A convoy of black vehicles drives through a cheering crowd in the town of Kapenguria, in western Kenya. Standing through the open roof of his car, President Uhuru Kenyatta waves to the people, stretching out his arms like a boxer who has just won a title.
This is how the 55-year-old president presents his election campaign on social media: His pictures there show a crowd of people as far as the eye can see. Many of them are wearing red T-shirts of the ruling Jubilee Party. But Kenyatta has not yet won his 2017 battle against his longtime rival Raila Odinga. The election is not until August 8.
— Raila Odinga (@RailaOdinga) June 17, 2017
In past presidential elections, Kenyans have often voted along tribal lines. That is because they expected support in their respective regions from the leader. A majority of Kenya’s population comes from the four largest ethnic groups: Kikuyu, Luhya, Kalenjin and Luo. Kenyatta, a Kikuyu, and his vice president William Ruto, a Kalenjin, are counting on the support of their tribes.
The 72-year-old Odinga, who garnered 43% of the vote during the 2013 presidential election and also lost in 1997 and 2007, is Luo. He has now formed the National Super Alliance (NASA), a coalition with the leaders of the major opposition parties. With this political outfit, Odinga hopes among other things to win votes from Luhyas, who in 2013 had supported Musalia Mudavadi, who won 4% of the vote.
Kenyatta’s lead shrinking
The incumbent is still leading, but the margin is shrinking. Forty-seven percent of respondents to a survey published by the market research institute Ipsos at the end of May said they would vote for Kenyatta. Forty-two percent preferred Odinga. In January Kenyatta was ahead by 17 points.
To our opponents, you cannot ascend to leadership by shedding the blood of your people. pic.twitter.com/tHroGSFPyV
— Uhuru Kenyatta (@UKenyatta) June 16, 2017
Voter registration ended in February. An analysis by the Konrad-Adenauer Foundation showed that more people had registered in the regions that traditionally vote for Kenyatta.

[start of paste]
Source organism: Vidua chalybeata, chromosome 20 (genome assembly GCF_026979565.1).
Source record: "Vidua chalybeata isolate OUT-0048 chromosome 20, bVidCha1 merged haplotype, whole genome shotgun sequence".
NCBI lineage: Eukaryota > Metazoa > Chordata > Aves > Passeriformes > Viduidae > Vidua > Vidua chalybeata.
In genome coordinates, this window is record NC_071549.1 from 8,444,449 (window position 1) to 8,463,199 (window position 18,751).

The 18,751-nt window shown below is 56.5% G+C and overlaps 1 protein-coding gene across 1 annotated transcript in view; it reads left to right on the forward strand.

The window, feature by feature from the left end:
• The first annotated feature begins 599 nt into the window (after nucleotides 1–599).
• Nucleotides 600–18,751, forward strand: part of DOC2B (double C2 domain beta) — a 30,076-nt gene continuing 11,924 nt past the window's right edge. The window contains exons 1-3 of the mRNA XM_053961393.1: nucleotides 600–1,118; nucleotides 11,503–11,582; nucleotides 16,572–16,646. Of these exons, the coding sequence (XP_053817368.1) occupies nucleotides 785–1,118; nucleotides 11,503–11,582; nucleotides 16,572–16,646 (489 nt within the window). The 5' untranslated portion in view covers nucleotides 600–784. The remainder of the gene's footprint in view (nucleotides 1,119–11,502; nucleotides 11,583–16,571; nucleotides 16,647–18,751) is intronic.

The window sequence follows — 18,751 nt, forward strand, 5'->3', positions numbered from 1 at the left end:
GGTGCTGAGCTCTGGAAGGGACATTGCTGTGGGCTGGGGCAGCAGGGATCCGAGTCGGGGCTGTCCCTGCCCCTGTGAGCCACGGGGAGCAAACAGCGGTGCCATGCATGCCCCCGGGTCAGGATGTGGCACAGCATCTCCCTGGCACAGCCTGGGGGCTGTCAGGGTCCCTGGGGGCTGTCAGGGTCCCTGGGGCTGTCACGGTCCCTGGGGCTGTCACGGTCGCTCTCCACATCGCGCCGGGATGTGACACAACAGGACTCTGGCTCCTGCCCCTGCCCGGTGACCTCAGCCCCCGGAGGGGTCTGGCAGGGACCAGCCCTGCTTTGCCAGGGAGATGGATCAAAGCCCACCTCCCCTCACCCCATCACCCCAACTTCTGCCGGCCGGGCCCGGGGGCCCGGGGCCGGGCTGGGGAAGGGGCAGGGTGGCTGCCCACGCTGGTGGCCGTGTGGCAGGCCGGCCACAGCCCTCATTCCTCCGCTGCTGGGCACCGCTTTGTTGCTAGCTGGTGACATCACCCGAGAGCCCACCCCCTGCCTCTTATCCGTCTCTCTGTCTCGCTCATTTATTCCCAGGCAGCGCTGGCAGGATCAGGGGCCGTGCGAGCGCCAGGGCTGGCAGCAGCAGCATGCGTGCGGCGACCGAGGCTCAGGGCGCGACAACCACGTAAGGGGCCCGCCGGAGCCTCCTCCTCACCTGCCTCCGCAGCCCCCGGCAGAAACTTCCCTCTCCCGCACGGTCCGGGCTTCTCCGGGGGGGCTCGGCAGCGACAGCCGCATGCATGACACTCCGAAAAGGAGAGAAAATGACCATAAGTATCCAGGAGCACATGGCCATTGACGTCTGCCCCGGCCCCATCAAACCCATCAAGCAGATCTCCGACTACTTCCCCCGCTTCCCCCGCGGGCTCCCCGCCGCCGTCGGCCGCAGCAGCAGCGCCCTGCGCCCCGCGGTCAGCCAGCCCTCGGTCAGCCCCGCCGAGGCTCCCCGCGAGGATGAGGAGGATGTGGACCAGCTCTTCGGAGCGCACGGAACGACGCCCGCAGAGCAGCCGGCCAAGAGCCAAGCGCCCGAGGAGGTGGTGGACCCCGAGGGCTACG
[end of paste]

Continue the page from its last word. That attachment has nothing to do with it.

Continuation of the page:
Nevertheless, Odinga is brimming with confidence. He has described the Jubilee party as liars and thieves.
Eight percent of respondents to the Ipsos poll were undecided. One of the most important issues for them could be the way that the government is dealing with the ongoing drought in parts of the country. Crop failure has caused the price of maize flour, used to make ugali, one of Kenya’s staple meals, to nearly double.
Despite imports from Mexico and grants from Kenyatta’s government, maize flour is still too expensive or simply sold out in many places. More than three-quarters of respondents to the Ipos poll said their economical conditions had become worse in the past three months.
Risk of instability
The head of the Konrad Adenauer Foundation in Kenya, Jan Cernicky, said it was very likely that whoever loses this year’s election will head to the streets to challenge the outcome. “Both sides communicate that the elections have already been won,” Cernicky told DW. “If someone loses, it will be the electoral commission or the law courts, but not the one who received fewer votes.”
Some violence appears likely once the result is announced. But no one is interested in the situation’s escalating like it did after the disputed 2007 election, when violence between different ethnic groups broke out across the country. More than 1 000 people lost their lives and 600 000 were internally displaced.
In 2013, there were also accusations of election fraud. But Odinga’s legal effort to have the results declared null and void failed. This year, Uhuru Kenyatta announced that he would accept the election results even if he lost. However, both parties are now accusing each other of planning to rig the elections.
“It could be that by August a scandal that may influence the election will be made public,” Cernicky said. “The elections in Kenya have always been tight, and they will be tight again this time round.” A runoff is not out of the question.